Alaska's Scenic Byways

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Alaska Scenic Byways
Alaska 1 shield.svg Forest Route 13.svg
System information
Formed: 1987 (National Forest Scenic Byway Sysytem),[1]
1991 (National Byway System),[2]
1993 (State Byway System)[3]
Highway names
State: Alaska nn (AK nn or Hwy. nn)
System links

The Alaska Scenic Byways Program is a program designated by the Alaska Department of Transportation and Public Facilities that is used to recognize and protect the most scenic, historic, or recreational highways located in the U.S. State of Alaska. The program includes National Scenic Byways, National Forest Scenic Byways, both designated by the federal government, and Alaska Scenic Byways, which are designated by the state.

The National Forest Scenic Byway system was created in 1987 by the National Forest Service to protect scenic highways traveling through National Forests.[1] The National Scenic Byway system was created in 1991 by a congressional order, and its purpose is to protect and maintain America's scenic and historic highways.[2] The Alaska Scenic Byway system was created to recognize and protect Alaska's most important recreational highways.[3]

National Scenic Byways[edit]

The National Scenic Byway program is broken up into two different types of byways: National Scenic Byways and All-American Roads. There are currently three scenic byways in Alaska, and two All-American Roads. This includes the only completely non-road highway, the Alaska Marine Highway.[4]

Type Name From To Length
(Mi)
Length
(Km)
Highway Image Notes
All American Road Alaska Marine Highway Bellingham, Washington Unalaska 3500[5] 5600 Alaska Marine Highway System Malaspina At Skagway.jpg The only non-road in the National Byway System
National Scenic Byway Glenn Highway Anchorage Glennallen 135[6] 217 Alaska Route 1 Glenn Highway and Mount Drum.jpg Passes a large series of scenic glaciers
National Scenic Byway George Parks Highway Palmer Fairbanks 230[7] 370 Alaska Route 3 Parks Highway to Fairbanks.jpg Passes through Denali National Park
National Scenic Byway Haines Highway Haines U.S.- Canadian Border 44[8] 70 Alaska Route 7 Chilkat Pass.jpg Travels through the scenic Chilkat Pass to the Canadian Border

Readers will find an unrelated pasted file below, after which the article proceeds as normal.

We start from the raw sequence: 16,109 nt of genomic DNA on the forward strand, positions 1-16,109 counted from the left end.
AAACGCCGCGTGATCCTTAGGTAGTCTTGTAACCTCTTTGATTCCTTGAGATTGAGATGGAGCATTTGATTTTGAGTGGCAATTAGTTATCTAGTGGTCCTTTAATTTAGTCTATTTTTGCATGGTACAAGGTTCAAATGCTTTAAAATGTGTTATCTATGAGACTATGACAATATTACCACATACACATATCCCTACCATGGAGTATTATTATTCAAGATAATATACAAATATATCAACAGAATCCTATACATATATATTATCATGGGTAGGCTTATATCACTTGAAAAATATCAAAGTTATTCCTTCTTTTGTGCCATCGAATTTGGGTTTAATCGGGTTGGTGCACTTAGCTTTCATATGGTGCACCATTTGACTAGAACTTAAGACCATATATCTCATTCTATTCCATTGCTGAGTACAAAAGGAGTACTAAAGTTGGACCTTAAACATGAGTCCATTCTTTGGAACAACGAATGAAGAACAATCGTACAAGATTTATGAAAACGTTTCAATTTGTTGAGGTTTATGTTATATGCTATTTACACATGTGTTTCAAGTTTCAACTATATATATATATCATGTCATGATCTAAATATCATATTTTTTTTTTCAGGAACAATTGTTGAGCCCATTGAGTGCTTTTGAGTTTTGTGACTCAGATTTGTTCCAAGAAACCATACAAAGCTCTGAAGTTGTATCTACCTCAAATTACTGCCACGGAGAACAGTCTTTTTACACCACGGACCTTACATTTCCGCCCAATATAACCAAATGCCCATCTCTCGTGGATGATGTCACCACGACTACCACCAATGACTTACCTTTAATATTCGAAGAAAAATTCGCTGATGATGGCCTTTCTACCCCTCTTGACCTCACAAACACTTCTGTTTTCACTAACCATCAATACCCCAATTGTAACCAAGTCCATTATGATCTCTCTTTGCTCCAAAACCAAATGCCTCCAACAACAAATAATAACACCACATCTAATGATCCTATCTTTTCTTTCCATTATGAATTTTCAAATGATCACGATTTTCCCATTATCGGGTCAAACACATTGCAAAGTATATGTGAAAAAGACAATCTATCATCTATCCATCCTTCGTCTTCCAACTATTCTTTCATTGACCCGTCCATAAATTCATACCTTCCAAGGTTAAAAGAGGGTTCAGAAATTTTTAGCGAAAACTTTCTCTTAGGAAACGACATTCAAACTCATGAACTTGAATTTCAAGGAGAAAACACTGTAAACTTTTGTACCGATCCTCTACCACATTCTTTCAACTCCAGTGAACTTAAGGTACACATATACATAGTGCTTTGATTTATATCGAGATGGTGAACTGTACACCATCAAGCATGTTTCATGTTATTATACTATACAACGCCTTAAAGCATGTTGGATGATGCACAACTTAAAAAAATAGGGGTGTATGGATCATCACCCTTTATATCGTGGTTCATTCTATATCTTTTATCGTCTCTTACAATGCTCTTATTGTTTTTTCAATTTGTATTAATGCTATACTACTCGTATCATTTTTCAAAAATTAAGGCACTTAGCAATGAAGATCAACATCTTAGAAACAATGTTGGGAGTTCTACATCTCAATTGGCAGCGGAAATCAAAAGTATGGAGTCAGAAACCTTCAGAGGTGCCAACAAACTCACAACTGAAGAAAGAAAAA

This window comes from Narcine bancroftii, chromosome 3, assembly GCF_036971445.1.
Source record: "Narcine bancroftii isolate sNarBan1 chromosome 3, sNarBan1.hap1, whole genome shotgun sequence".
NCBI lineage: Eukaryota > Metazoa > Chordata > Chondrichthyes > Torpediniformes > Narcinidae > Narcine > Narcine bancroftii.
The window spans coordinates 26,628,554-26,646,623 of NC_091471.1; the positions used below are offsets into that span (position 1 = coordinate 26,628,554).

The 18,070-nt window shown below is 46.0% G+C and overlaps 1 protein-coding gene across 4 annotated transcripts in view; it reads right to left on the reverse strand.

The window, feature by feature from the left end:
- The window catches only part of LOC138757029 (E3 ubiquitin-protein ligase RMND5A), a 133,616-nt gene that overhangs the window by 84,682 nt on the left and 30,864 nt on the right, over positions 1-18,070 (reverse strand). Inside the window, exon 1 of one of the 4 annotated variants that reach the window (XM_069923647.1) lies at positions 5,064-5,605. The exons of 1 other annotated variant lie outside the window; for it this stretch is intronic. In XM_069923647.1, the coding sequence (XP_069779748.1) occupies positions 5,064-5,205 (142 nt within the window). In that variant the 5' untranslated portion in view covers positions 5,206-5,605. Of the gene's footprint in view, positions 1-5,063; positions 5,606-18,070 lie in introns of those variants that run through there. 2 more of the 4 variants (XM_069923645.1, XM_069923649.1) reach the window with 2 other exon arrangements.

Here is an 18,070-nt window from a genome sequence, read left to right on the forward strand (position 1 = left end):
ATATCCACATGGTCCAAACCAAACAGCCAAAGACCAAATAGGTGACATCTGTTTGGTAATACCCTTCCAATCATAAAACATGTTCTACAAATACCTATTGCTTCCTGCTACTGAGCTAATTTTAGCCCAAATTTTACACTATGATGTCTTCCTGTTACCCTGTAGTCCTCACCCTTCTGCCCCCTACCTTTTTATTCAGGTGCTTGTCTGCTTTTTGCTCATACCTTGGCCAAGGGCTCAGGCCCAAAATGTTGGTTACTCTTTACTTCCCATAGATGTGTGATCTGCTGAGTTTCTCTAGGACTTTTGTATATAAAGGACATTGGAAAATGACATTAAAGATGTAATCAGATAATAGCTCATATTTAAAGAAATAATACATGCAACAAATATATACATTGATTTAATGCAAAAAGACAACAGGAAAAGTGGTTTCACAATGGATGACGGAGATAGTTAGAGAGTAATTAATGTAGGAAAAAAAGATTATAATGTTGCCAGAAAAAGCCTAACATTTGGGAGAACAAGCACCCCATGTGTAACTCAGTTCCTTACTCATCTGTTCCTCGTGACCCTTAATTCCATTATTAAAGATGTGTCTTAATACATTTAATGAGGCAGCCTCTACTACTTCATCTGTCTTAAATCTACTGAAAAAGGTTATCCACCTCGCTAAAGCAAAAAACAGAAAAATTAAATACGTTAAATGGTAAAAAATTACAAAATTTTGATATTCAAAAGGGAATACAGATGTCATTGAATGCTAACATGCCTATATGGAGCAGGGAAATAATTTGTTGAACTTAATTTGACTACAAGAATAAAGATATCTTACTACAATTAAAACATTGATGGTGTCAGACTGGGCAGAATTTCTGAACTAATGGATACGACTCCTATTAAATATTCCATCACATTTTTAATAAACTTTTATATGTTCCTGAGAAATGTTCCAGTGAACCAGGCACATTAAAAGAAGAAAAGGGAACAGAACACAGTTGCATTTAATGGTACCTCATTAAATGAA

All American Road Seward Highway Seward Anchorage 127[9] 204 Alaska Route 1 Seward Highway (1).jpg Passes directly through the scenic Chugach National Forest

National Forest Scenic Byways[edit]

The National Forest Scenic Byway program, created in 1987, is used to protect highways that are considered vital to the National Forest System. Although several routes in Alaska qualify for the program, there is only one highway that is currently part of the program.[10]

Name From To Length
(Mi)
Length
(Km)
Highway Image Notes
Seward Highway Seward Anchorage 127[9] 204 Alaska Route 1 SewardHwyMM97.jpg Overlap with the National Scenic Byway designation

See also[edit]

References[edit]

  1. ^ a b Staff. "Tour US: National Forest Scenic Byways Program" (PDF). US Forest Service. p. 2. Retrieved April 9, 2012. 
  2. ^ a b Staff. "About the National Scenic Byways Program". America's Byways. Federal Highway Administration. Retrieved April 9, 2012. 
  3. ^ a b Scenic Byways. "About the Scenic Byway Program". Alaska Department of Transportation & Public Facilities. Retrieved April 22, 2012. 
  4. ^ Staff. "Explore the Byways". America's Byways. Federal Highway Administration. Retrieved April 22, 2012. 
  5. ^ Staff. "Alaska's Marine Highway System". America's Byways. Federal Highway Administration. Retrieved April 22, 2012. 
  6. ^ Staff. "The Glenn Highway". America's Byways. Federal Highway Administration. Retrieved April 22, 2012. 
  7. ^ Staff. "The George Parks Highway". America's Byways. Federal Highway Administration. Retrieved April 22, 2012. 
  8. ^ Staff. "The Haines Highway". America's Byways. Federal Highway Administration. Retrieved April 22, 2012. 
  9. ^ a b Staff. "The Seward Highway". America's Byways. Federal Highway Administration. Retrieved April 22, 2012. 
  10. ^ Staff. "National Forest Scenic Byways". America's Byways. Federal Highway Administration. Retrieved April 22, 2012. 

External links[edit]